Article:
Thermal Imaging: Liquid-crystal thermography characterizes heat issues
Knowing the temperature distribution of an electronic component is vital to characterizing its thermal and electrical performance.
Knowing the temperature distribution of an electronic component is vital to characterizing its thermal and electrical performance. Liquid-crystal-based thermography provides engineers with a relatively inexpensive method for measuring surface temperatures, which are central to the overall characterization process.
FIGURE 1. Liquid-crystal thermography reveals hot spots on a component die.
Unlike conventional materials, liquid crystals (LCs) do not alter abruptly from a solid to a liquid state when heated. Instead they move through an intermediate liquid-crystal phase. The temperature at which the LC moves into and out of the crystal state is sharply defined and depends on the chemical crystal composition of the material.
Changes in the state of a liquid crystal are accompanied by changes in optical behavior, such as turning translucent or opaque. In the liquid-crystal phase these materials exhibit dual properties of anisotropy (having different properties when measured in different directions), and bireflectance (splitting a light beam into two components).1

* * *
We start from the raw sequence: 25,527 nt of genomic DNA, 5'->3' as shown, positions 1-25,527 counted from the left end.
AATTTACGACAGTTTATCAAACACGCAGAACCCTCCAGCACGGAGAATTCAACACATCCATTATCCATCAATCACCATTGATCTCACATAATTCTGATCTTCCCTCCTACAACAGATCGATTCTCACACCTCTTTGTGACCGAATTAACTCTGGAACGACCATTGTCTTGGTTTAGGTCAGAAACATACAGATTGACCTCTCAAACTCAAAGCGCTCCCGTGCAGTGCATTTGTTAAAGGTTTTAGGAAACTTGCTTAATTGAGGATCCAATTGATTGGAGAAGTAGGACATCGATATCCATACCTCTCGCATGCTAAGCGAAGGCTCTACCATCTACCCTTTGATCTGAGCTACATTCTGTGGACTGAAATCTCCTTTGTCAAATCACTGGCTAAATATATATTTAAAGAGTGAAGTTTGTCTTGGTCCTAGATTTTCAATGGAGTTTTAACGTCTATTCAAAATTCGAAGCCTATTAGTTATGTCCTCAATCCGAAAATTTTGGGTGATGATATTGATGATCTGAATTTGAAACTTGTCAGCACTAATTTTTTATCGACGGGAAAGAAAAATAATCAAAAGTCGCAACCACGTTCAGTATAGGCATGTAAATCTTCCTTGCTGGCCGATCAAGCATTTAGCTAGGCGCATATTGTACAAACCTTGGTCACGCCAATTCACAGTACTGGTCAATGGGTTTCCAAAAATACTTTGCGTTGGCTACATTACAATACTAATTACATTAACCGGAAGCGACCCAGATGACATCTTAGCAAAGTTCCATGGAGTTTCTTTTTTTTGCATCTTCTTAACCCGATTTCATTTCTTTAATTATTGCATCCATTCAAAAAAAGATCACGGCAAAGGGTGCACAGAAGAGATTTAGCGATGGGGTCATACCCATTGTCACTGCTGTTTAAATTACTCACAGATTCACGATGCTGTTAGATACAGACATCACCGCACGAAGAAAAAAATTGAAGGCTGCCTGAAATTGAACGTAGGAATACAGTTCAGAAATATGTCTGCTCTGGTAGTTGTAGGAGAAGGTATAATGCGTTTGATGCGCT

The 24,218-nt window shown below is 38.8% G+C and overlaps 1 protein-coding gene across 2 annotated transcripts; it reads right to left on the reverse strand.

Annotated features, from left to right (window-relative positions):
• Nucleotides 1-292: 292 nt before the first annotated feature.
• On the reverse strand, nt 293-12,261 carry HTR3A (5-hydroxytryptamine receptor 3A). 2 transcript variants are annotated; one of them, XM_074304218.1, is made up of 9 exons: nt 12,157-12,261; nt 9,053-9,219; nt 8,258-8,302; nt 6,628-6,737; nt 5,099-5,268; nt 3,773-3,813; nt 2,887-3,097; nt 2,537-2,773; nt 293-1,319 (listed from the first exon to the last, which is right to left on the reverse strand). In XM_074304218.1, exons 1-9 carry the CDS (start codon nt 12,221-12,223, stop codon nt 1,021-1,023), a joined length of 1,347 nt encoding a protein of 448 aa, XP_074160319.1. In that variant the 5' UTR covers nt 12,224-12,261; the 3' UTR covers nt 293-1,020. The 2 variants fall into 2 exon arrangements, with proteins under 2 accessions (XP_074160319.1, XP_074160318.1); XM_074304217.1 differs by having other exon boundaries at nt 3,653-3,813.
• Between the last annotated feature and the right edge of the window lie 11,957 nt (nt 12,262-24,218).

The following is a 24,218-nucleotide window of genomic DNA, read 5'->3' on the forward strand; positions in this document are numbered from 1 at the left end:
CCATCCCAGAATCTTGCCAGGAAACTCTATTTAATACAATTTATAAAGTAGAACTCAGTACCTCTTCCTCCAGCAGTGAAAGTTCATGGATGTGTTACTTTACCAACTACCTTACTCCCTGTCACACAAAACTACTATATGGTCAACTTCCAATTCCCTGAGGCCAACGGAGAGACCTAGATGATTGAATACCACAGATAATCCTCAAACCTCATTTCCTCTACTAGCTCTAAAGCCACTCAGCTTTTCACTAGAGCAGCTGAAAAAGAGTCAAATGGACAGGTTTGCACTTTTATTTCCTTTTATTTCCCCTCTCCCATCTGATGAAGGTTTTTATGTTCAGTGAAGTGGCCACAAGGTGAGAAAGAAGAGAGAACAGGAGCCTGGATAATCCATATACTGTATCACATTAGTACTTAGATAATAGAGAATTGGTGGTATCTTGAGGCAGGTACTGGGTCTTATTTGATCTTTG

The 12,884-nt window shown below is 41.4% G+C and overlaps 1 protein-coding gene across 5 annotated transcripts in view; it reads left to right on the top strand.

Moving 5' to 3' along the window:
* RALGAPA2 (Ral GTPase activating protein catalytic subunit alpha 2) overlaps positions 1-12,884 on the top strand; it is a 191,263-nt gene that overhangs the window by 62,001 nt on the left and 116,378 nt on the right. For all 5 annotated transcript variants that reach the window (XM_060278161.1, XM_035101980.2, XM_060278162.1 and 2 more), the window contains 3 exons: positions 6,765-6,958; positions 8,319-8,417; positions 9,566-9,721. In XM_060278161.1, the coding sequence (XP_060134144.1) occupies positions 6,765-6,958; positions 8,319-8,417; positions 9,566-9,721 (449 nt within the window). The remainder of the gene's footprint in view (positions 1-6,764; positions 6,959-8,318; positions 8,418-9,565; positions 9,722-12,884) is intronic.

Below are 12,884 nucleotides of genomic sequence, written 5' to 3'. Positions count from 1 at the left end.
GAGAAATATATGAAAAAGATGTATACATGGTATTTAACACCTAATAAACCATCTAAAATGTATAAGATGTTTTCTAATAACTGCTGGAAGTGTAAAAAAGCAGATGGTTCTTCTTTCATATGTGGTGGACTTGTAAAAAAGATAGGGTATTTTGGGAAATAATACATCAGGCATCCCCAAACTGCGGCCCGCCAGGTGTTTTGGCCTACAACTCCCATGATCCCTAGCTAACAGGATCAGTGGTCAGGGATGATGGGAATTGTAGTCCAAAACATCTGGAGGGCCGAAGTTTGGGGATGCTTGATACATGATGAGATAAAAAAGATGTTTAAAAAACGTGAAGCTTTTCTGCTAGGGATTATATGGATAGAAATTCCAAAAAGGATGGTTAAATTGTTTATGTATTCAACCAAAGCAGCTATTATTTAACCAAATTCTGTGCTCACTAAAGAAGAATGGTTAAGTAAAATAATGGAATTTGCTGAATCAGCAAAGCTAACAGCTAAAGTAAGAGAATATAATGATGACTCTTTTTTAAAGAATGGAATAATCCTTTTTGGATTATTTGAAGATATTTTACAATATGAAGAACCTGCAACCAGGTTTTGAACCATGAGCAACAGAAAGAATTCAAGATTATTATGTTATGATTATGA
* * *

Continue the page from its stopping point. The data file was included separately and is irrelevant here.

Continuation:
Thermochromic liquid crystals (TLCs) are a class of materials that reflect definite colors at specific temperatures and viewing angles. By using TLCs together with solid-state cameras, image digitizers, and higher-speed computer processors, a liquid-crystal thermography system can be built that makes fast, accurate, high-resolution surface-temperature measurements for locating hot spots and defects on electronic components, microcircuits, modules, and printed-circuit boards (see Fig. 1).
Thermochromic liquid crystals
When a TLC is at its event temperature-the temperature at which liquid crystals scatter visible light-various colors will be reflected under controlled optical conditions. As the temperature rises or falls, the reflected colors coming from the TLC will change. When the temperature exceeds the clearing-point temperature of the TLC-the temperature at which liquid crystals become a normal isotropic liquid-the material becomes transparent.2
FIGURE 2. The temperature contour plot of a hot spot on a thin-film resistor is revealed by reflections from a thermochromic liquid-crystal (TLC) material applied to the component.
Normally clear or slightly milky in appearance, liquid crystals change in appearance over a narrow range of temperature, called the color-play interval. This is the interval between the first (red) and last (blue) reflection. The displayed color is red at the low-temperature margin of the color-play interval and blue at the high end. Red corresponds to longer wavelengths; blue to shorter wavelengths. Within the color-play interval, the colors change smoothly from red to blue as a function of rising temperature, with blue light corresponding to the clearing-point temperature.3
Thermochromic liquid crystals also transmit significant amounts of the incident light with no modification. To help prevent this transmitted light from affecting the correct interpretation of the selective reflections, TLCs should be viewed against a nonreflecting background, such as flat black. This can be achieved by simply applying black paint to the target components.
Working with TLCs